“Syrian people are so educated and so valuable. You realize all this potential and knowledge is being wasted in camps,” Mr. Melendez said in a 2015 interview with The Christian Science Monitor. “I realized Mexico can do something.” 

Whitney Eulich
Claudia Mora stands inside her family’s pharmacy in the central Mexican state of Aguasclaientes on May 9, 2018. She’s the self-proclaimed “Mexican mother” of the Syrian students who pass through Aguascalientes as part of the Habesha Project.

Habesha has arranged to place 24 students at eight universities, a goal they are working toward. Funding comes from international NGOs, online campaigns, and individual donors. 

For the first nine months in Mexico, students live here, in Aguascalientes. They take classes in Mexican history and culture, study Spanish, and home in on what they’d like to study the following year. Alahmed will study international relations at the Universidad Iberoamericana in Mexico City.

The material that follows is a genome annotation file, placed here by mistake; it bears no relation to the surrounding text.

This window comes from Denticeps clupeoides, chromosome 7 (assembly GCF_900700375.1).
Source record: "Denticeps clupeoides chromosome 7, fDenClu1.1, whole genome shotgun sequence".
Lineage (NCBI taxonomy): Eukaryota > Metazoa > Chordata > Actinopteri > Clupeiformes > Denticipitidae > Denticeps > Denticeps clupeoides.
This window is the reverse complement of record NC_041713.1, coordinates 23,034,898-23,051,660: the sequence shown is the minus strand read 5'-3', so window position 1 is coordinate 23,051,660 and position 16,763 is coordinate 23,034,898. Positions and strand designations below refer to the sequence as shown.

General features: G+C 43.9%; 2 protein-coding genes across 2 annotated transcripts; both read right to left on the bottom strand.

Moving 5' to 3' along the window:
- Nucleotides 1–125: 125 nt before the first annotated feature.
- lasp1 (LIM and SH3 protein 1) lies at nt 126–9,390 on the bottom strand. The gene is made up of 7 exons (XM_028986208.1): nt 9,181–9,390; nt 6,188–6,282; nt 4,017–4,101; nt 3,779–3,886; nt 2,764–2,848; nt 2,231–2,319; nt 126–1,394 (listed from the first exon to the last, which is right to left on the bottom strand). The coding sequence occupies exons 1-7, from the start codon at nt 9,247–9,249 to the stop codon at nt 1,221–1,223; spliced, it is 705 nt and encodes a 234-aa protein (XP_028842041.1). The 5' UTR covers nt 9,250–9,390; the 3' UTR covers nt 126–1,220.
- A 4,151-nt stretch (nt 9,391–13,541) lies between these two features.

‘I tell them to call me their Mexican mother’

Alahmed says integrating into Mexican culture has been relatively easy for him, but he’s still learning the language and cultural norms. 

Spanish is Alahmed’s fifth language, along with Arabic and two Kurdish dialects. 

“Sometimes I don’t know what language I’m thinking in, let along talking,” he says.

“What if I’m invited to a party and they offer me something to drink? I don’t drink alcohol, but I don’t want to bring them shame,” he says.

“When I arrived here and girls kissed me [hello on the cheek], I said, ‘Oh my God, what is going on here?’ ” he recalls, laughing. When a friend explained the greeting custom here, “I thought, ‘OK, I like it!’ ” Alahmed says, noting that you’d never see that in Syria.